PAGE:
A federal grand jury in the District of Colombia has indicted a Serbian national on charges of attempted murder and other violations in connection with his alleged attack on the U.S. Embassy in Bosnia last year, the U.S. Department of Justice said.
The announcement was posted on the U.S. Department of Justice website on Tuesday, one day after the Bosnian prosecutors pressed charges against Mevlid Jasarevic, 23, and two of his Bosnian Muslim accomplices over what they called a terrorist attack on the U.S. Embassy in Sarajevo in October, 2011.
“The United States has closely cooperated with Bosnia-Herzegovina authorities in their investigation of the U.S. Embassy attack and strongly supports their decision to charge and prosecute those allegedly involved,” the statement said.
Jasarevic, who is currently being held in a Sarajevo prison, could face at least 20 years in jail if convicted.
On October 28 last year, Jasarevic spent over 30 minutes firing on the U.S. embassy in downtown Sarajevo from a Kalashnikov assault rifle, striking the building with 105 bullets.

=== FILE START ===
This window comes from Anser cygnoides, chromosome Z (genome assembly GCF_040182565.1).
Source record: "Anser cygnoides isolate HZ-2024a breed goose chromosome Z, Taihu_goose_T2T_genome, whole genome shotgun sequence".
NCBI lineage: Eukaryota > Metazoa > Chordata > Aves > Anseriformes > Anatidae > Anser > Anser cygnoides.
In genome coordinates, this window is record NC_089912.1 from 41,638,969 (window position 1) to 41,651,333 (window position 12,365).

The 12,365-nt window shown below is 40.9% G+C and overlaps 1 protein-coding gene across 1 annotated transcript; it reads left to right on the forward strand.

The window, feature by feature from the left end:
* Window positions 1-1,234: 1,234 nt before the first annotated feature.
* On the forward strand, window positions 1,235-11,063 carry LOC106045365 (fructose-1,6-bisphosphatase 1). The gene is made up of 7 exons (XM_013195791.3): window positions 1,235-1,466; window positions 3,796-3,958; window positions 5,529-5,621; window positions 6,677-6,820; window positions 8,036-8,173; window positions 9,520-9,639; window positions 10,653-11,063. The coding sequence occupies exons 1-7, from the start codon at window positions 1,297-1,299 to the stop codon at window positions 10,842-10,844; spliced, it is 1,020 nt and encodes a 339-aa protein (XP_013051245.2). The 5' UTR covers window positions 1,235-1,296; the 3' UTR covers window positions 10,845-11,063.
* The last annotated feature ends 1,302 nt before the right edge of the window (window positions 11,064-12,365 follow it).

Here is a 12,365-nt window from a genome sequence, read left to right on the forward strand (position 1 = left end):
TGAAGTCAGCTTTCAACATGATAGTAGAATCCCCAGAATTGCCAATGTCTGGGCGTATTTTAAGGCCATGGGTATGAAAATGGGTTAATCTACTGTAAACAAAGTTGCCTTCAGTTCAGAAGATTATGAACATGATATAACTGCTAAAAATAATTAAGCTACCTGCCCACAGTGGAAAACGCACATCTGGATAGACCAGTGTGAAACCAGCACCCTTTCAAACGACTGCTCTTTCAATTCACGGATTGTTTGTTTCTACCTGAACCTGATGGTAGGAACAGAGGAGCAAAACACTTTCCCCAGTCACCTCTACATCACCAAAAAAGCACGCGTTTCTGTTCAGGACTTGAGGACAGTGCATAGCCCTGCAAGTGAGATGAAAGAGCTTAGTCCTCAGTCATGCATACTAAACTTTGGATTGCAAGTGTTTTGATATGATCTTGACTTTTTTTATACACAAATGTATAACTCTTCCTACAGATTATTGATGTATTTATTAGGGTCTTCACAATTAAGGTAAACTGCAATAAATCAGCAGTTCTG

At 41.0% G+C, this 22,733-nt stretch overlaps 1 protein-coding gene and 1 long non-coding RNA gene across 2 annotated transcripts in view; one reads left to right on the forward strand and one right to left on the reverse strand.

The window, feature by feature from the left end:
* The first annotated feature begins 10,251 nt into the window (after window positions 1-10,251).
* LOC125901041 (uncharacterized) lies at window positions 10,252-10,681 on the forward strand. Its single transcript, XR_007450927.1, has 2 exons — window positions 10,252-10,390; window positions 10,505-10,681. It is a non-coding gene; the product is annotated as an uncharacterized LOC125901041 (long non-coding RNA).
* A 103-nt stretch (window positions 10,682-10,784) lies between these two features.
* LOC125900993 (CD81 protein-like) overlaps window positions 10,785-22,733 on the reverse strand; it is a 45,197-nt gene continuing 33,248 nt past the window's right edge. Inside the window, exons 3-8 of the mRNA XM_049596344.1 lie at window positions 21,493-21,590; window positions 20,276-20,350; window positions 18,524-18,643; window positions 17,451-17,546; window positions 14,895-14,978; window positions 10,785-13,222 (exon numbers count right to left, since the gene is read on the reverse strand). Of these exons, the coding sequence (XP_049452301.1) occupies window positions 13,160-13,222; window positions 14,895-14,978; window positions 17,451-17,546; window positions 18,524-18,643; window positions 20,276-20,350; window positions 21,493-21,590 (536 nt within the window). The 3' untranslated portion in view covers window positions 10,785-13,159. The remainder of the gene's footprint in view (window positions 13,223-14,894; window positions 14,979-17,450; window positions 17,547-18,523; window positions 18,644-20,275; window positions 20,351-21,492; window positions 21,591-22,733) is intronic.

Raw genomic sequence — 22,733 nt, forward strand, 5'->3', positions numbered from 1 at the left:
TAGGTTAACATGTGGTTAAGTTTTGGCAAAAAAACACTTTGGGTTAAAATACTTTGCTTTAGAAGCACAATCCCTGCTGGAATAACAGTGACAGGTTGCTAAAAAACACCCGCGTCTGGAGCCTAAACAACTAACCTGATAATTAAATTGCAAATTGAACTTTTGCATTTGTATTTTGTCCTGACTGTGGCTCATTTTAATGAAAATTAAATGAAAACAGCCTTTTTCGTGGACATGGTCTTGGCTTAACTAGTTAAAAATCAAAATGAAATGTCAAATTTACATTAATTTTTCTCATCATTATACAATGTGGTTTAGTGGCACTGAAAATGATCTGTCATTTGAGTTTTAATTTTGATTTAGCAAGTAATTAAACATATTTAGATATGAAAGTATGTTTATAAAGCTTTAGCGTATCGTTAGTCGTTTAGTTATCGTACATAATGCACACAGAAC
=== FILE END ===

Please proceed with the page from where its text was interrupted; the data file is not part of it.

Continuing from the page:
A security guard was seriously wounded in the attack, before Jasarevic was wounded by a police sniper in a shoot-out in front of the embassy and arrested.
According to Bosnian authorities, Jasarevic and his accomplices formed a terrorist group in the northeastern village of Gornja Maoca, home to adherents of the ultraconservative Wahhabi branch of Islam, with the goal “to improve the status of their community through violence and terrorist activities against state institutions and foreign diplomatic missions.”
The attack raised questions over the threat from radical Islam in the Balkans, where Muslims constitute 40% of the Bosnian population.